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Published 23 June 2016
A reminder that the Insurance Act comes into force on 12 August 2016. Under the Act, the duty of disclosure remains for non-consumer policyholders but is reframed as a broader "duty of fair presentation" of the risk. The duty is satisfied either if all material circumstances are disclosed or if sufficient information is provided to put a prudent underwriter on notice to make further enquiries. Remedies are proportionate.
The Act abolishes "basis of the contract" clauses for business insurance and parties cannot contract out of this. An insurer’s liability is also merely suspended, rather than discharged, in the event of breach of warranty.
The Act also includes provision that non-compliance with a warranty or other term (such as a condition precedent), designed to reduce particular types of loss occurring at a particular time or place, will not debar a claim if the policyholder can show that the non-compliance could not have increased the risk of the loss in the circumstances in which it occurred.
Fraud is clarified as forfeiting the whole claim, with insurers being able to terminate the policy with effect from the date of the fraudulent act, but previous valid claims are unaffected.
The Enterprise Act 2016 received Royal Assent on 4 May 2016. With effect from 4 May 2017, the provisions of the Act introduce into every contract of insurance an implied term requiring the insurer to pay sums due within a reasonable time. Failure to do so entitles the insured to remedies including damages. For further information, please read our Alert on the subject.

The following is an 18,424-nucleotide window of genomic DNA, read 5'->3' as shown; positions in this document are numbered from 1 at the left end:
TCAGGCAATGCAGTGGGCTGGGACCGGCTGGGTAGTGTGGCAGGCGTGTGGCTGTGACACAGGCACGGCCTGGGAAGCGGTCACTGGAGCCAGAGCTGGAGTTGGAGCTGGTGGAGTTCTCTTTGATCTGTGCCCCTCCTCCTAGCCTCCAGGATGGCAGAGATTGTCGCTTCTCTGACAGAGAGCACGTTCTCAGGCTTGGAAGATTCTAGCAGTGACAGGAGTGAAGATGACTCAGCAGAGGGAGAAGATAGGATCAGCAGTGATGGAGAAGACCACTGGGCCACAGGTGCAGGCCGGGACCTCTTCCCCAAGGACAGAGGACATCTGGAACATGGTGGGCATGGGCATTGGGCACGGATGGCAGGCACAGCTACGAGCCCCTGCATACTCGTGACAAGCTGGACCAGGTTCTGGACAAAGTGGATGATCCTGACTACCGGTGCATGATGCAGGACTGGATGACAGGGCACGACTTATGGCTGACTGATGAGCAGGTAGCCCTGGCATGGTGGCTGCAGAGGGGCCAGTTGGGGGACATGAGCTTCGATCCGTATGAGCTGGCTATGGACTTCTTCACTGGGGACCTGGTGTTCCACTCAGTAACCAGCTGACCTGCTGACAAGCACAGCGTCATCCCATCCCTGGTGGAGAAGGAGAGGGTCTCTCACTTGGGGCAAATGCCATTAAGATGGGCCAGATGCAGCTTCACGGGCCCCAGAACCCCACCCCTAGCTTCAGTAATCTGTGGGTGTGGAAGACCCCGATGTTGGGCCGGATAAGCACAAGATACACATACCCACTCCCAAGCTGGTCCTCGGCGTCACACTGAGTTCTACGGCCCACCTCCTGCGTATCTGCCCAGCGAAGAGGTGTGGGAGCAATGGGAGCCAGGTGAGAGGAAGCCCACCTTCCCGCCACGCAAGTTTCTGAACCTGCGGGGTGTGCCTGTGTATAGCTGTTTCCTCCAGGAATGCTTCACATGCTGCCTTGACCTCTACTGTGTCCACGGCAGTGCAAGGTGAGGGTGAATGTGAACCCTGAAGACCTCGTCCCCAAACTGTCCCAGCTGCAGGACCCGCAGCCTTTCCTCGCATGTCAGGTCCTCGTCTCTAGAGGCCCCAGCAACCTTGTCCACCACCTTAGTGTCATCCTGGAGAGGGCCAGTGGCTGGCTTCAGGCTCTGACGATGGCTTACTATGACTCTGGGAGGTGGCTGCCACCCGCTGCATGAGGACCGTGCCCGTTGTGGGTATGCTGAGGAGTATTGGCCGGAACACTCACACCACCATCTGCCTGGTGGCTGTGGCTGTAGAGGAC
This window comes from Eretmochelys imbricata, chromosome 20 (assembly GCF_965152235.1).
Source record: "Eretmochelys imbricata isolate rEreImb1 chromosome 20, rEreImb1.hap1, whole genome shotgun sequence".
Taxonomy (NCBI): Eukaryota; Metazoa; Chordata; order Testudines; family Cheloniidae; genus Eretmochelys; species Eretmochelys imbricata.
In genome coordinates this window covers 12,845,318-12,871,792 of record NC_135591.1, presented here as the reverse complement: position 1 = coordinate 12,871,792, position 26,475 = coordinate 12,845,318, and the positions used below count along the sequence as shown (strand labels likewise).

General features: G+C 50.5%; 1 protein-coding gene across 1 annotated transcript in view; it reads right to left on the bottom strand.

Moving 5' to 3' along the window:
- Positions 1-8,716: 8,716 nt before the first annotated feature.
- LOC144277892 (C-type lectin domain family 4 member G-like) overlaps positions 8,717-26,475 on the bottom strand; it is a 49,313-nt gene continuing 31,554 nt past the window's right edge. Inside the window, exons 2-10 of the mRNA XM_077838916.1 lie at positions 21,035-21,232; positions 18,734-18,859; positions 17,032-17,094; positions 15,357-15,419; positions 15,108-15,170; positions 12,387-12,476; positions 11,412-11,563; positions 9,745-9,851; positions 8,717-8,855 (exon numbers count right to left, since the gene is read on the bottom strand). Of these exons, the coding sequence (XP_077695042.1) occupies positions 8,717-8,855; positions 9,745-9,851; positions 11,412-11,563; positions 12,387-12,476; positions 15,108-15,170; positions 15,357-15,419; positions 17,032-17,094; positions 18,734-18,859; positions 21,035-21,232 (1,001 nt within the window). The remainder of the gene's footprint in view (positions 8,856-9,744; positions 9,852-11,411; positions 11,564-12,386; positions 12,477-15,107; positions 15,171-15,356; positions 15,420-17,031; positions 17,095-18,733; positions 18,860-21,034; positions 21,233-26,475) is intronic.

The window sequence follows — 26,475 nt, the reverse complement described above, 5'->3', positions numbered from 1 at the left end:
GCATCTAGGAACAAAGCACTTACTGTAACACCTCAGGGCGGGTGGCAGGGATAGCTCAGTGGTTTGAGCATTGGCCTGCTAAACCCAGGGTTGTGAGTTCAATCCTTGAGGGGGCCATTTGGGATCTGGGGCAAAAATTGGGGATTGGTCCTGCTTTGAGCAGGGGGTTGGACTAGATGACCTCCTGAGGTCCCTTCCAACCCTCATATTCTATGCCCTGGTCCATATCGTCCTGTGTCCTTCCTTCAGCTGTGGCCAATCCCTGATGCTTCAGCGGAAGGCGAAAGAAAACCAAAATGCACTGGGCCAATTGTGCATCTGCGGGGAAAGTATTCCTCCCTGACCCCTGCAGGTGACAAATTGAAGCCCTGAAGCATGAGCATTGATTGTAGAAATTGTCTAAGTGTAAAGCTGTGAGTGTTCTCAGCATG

After a wait of many years, the Third Parties (Rights against Insurers) Act 2010 will finally come into force on 1 August 2016. The 2010 Act will allow a third party to issue proceedings directly against a liability insurer where the insured is insolvent to resolve all issues (including the insured's liability) without first obtaining a judgment against the insured. It also gives claimants greater rights to find out information about the insurance policy before deciding whether to issue a claim.
The Law Commission has conducting a short consultation on a draft Insurable Interest Bill. The purpose of the consultation is not to discuss the actual form of words that appear in the draft but to understand whether the wording meets the policy objectives set out in the March 2015 issue paper. The consultation closed on Friday 20 May.
Inherent Defects Insurance (also known as Building Defects Insurance or Latent Defects) has been available for many years. However, it typically focuses on the structure of a new building and will generally exclude non-structural elements such as mechanical and electrical services. As M&E installations have become more sophisticated and expensive, the demand for Machinery Inherent Defects Insurance (MIDI) is growing. This specialist insurance will provide cover, usually for 10-12 years after practical completion, for damage caused by an inherent defect in the machinery or plant that existed prior to practical completion.
The insurance is taken out by the developer prior to the start of the works and can be transferred to subsequent owners. Cover will be subject to technical audits being carried out during construction.
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